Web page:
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Wednesday, February 12, 2020

An End to Legalism: The Sixth Sunday in Ordinary Time 2020

    An End to Legalism:
The Sixth Sunday in Ordinary Time 2020
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Sirach 15:15-20; Psalm 119; 1 Corinthians 2:6-10; Matthew 5:17-37

We have a strange fascination with the law. When we choose to abide by the ones we like, we want the law rigidly enforced upon others, but when the law presents us with obstacles, we twist it, maneuver it, contort it, and break it to our advantage, but when we get caught, we plead for mercy while still asking for strict sentences upon other people. The law is designed for our freedom and full flourishing and is based on society’s common good and is the foundation for a proper moral life.

We like the law’s clarity because it tells us how far we can go and still be morally blameless. A priest friend, who tends towards rigid orthodoxy, recently said, “My verdict on Pope Francis is still inconclusive. I wish he would be clear on certain teachings because I just do not understand what to do with mercy. I need clarity and instruction.”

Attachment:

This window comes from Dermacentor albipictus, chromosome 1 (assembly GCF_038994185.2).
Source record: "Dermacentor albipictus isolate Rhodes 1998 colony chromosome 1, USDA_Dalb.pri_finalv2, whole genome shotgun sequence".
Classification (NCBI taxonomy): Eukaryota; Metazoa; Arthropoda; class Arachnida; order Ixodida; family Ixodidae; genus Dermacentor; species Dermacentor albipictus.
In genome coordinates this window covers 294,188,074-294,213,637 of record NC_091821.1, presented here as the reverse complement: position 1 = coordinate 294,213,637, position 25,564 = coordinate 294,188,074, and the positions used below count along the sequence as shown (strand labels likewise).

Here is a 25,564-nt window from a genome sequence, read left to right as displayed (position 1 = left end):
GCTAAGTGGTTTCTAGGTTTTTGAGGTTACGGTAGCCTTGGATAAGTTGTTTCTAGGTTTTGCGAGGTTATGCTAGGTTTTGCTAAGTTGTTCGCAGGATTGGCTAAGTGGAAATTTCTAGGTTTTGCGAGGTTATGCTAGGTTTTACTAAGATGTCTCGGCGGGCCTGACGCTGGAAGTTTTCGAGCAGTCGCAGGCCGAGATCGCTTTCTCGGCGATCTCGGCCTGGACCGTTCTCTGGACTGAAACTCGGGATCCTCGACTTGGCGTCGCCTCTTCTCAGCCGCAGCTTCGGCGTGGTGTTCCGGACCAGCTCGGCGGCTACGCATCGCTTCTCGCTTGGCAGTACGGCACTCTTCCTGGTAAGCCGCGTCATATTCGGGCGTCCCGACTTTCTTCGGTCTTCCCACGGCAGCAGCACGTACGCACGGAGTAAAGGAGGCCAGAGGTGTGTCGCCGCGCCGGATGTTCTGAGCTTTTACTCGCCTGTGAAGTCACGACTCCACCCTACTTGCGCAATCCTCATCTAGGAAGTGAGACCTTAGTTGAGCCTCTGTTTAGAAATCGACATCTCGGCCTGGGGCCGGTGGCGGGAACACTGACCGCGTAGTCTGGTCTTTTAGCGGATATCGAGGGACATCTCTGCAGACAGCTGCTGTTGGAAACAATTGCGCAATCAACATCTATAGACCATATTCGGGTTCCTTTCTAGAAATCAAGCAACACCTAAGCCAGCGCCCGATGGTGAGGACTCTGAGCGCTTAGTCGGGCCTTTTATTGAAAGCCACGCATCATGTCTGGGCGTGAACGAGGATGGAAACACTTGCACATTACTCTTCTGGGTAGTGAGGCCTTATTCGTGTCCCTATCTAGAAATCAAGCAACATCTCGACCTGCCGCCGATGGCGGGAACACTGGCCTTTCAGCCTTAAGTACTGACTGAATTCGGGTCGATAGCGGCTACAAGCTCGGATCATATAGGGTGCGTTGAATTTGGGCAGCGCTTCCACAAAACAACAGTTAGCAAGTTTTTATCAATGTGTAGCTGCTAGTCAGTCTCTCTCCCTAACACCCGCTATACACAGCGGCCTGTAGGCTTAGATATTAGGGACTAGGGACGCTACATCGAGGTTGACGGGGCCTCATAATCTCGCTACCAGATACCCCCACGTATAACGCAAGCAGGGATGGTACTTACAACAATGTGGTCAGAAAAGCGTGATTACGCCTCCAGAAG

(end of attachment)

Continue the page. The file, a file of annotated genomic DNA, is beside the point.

Historically, the Jews were known as a people of the Law, which was God-given in the covenant. The first five books of the Old Testament, the Torah, provides 613 specific commands for a person of faith to follow. The common thought was that if all Jews kept each and every one of the Laws, they would find life, but sadly, no one ever has. St. Paul, in his letter to the Romans, explains that following the Law was never easy, and by being obedient to the Law, the Jews would earn credit with God as the chosen people. They tried to set themselves right with God, but in doing so, they relied solely upon what they could do, what they could earn, and, the truth is, we do not earn our salvation. It is given to us as a gift by God.

When Jesus became our Christ, he put an end to all legalism. We no longer have to satisfy God’s justice; we simply have to accept his mercy and love. It is not through our efforts that brought Christ into the world or raised him from the dead. Everything belongs to God alone. It is not our effort that wins God’s goodness. It is all done for us, and we only have to accept it. We must reject our tendency to legalism in order to accept the grace that is freely offered.